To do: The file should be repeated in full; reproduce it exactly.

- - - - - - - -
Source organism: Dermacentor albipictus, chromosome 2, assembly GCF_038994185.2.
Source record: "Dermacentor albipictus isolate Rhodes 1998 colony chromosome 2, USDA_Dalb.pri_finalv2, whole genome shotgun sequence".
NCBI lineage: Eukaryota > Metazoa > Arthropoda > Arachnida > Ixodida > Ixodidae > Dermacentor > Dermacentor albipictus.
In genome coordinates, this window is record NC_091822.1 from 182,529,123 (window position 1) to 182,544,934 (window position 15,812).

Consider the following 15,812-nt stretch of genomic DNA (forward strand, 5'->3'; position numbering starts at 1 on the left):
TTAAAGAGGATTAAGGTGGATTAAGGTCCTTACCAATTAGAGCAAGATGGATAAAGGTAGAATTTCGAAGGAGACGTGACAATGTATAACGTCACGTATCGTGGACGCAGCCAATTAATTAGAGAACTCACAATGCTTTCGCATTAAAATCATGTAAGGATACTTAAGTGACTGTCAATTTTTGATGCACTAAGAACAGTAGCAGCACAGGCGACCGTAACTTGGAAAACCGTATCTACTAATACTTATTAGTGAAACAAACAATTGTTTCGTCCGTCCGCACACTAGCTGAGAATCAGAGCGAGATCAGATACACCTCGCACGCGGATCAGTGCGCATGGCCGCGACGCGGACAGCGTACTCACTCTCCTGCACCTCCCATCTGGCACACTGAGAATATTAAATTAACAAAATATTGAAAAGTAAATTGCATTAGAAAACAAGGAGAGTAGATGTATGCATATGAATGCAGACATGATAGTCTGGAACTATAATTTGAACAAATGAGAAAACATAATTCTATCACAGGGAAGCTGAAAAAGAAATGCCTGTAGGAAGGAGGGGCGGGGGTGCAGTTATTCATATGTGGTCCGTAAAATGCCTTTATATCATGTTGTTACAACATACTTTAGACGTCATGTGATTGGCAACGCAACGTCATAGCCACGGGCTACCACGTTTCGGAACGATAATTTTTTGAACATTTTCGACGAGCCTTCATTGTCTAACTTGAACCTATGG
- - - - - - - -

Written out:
Source organism: Dermacentor albipictus, chromosome 2, assembly GCF_038994185.2.
Source record: "Dermacentor albipictus isolate Rhodes 1998 colony chromosome 2, USDA_Dalb.pri_finalv2, whole genome shotgun sequence".
NCBI lineage: Eukaryota > Metazoa > Arthropoda > Arachnida > Ixodida > Ixodidae > Dermacentor > Dermacentor albipictus.
In genome coordinates, this window is record NC_091822.1 from 182,529,123 (window position 1) to 182,544,934 (window position 15,812).

Consider the following 15,812-nt stretch of genomic DNA (forward strand, 5'->3'; position numbering starts at 1 on the left):
TTAAAGAGGATTAAGGTGGATTAAGGTCCTTACCAATTAGAGCAAGATGGATAAAGGTAGAATTTCGAAGGAGACGTGACAATGTATAACGTCACGTATCGTGGACGCAGCCAATTAATTAGAGAACTCACAATGCTTTCGCATTAAAATCATGTAAGGATACTTAAGTGACTGTCAATTTTTGATGCACTAAGAACAGTAGCAGCACAGGCGACCGTAACTTGGAAAACCGTATCTACTAATACTTATTAGTGAAACAAACAATTGTTTCGTCCGTCCGCACACTAGCTGAGAATCAGAGCGAGATCAGATACACCTCGCACGCGGATCAGTGCGCATGGCCGCGACGCGGACAGCGTACTCACTCTCCTGCACCTCCCATCTGGCACACTGAGAATATTAAATTAACAAAATATTGAAAAGTAAATTGCATTAGAAAACAAGGAGAGTAGATGTATGCATATGAATGCAGACATGATAGTCTGGAACTATAATTTGAACAAATGAGAAAACATAATTCTATCACAGGGAAGCTGAAAAAGAAATGCCTGTAGGAAGGAGGGGCGGGGGTGCAGTTATTCATATGTGGTCCGTAAAATGCCTTTATATCATGTTGTTACAACATACTTTAGACGTCATGTGATTGGCAACGCAACGTCATAGCCACGGGCTACCACGTTTCGGAACGATAATTTTTTGAACATTTTCGACGAGCCTTCATTGTCTAACTTGAACCTATGG